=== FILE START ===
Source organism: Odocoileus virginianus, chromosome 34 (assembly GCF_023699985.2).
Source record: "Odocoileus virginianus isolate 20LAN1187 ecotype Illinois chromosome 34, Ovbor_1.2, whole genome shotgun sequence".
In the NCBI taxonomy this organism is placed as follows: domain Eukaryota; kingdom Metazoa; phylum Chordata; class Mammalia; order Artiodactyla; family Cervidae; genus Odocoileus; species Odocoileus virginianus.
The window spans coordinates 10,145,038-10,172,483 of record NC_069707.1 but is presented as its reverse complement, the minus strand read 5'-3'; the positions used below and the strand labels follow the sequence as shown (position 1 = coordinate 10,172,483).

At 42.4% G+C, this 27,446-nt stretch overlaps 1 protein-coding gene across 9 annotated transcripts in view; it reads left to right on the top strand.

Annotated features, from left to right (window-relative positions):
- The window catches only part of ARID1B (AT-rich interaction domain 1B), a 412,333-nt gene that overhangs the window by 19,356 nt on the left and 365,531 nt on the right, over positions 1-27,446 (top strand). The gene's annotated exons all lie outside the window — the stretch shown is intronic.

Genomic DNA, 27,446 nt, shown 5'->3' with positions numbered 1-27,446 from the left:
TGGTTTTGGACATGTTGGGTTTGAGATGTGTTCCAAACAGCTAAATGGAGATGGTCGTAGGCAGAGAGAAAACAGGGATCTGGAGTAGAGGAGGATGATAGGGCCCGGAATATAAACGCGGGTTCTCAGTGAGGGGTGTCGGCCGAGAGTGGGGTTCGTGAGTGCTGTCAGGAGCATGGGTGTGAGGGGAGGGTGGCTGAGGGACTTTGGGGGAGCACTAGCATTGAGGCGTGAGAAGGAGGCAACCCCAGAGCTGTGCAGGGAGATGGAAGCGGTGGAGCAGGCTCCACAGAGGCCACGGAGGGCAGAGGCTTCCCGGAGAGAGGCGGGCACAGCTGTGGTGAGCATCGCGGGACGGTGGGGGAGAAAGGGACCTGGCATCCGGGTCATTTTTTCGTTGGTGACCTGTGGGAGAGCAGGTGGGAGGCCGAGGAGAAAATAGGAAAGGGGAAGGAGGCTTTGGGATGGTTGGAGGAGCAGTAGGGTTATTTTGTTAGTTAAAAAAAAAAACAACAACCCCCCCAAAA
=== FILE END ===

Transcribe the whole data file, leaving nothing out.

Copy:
Source organism: Odocoileus virginianus, chromosome 34 (assembly GCF_023699985.2).
Source record: "Odocoileus virginianus isolate 20LAN1187 ecotype Illinois chromosome 34, Ovbor_1.2, whole genome shotgun sequence".
In the NCBI taxonomy this organism is placed as follows: domain Eukaryota; kingdom Metazoa; phylum Chordata; class Mammalia; order Artiodactyla; family Cervidae; genus Odocoileus; species Odocoileus virginianus.
The window spans coordinates 10,145,038-10,172,483 of record NC_069707.1 but is presented as its reverse complement, the minus strand read 5'-3'; the positions used below and the strand labels follow the sequence as shown (position 1 = coordinate 10,172,483).

At 42.4% G+C, this 27,446-nt stretch overlaps 1 protein-coding gene across 9 annotated transcripts in view; it reads left to right on the top strand.

Annotated features, from left to right (window-relative positions):
- The window catches only part of ARID1B (AT-rich interaction domain 1B), a 412,333-nt gene that overhangs the window by 19,356 nt on the left and 365,531 nt on the right, over positions 1-27,446 (top strand). The gene's annotated exons all lie outside the window — the stretch shown is intronic.

Genomic DNA, 27,446 nt, shown 5'->3' with positions numbered 1-27,446 from the left:
TGGTTTTGGACATGTTGGGTTTGAGATGTGTTCCAAACAGCTAAATGGAGATGGTCGTAGGCAGAGAGAAAACAGGGATCTGGAGTAGAGGAGGATGATAGGGCCCGGAATATAAACGCGGGTTCTCAGTGAGGGGTGTCGGCCGAGAGTGGGGTTCGTGAGTGCTGTCAGGAGCATGGGTGTGAGGGGAGGGTGGCTGAGGGACTTTGGGGGAGCACTAGCATTGAGGCGTGAGAAGGAGGCAACCCCAGAGCTGTGCAGGGAGATGGAAGCGGTGGAGCAGGCTCCACAGAGGCCACGGAGGGCAGAGGCTTCCCGGAGAGAGGCGGGCACAGCTGTGGTGAGCATCGCGGGACGGTGGGGGAGAAAGGGACCTGGCATCCGGGTCATTTTTTCGTTGGTGACCTGTGGGAGAGCAGGTGGGAGGCCGAGGAGAAAATAGGAAAGGGGAAGGAGGCTTTGGGATGGTTGGAGGAGCAGTAGGGTTATTTTGTTAGTTAAAAAAAAAAACAACAACCCCCCCAAAA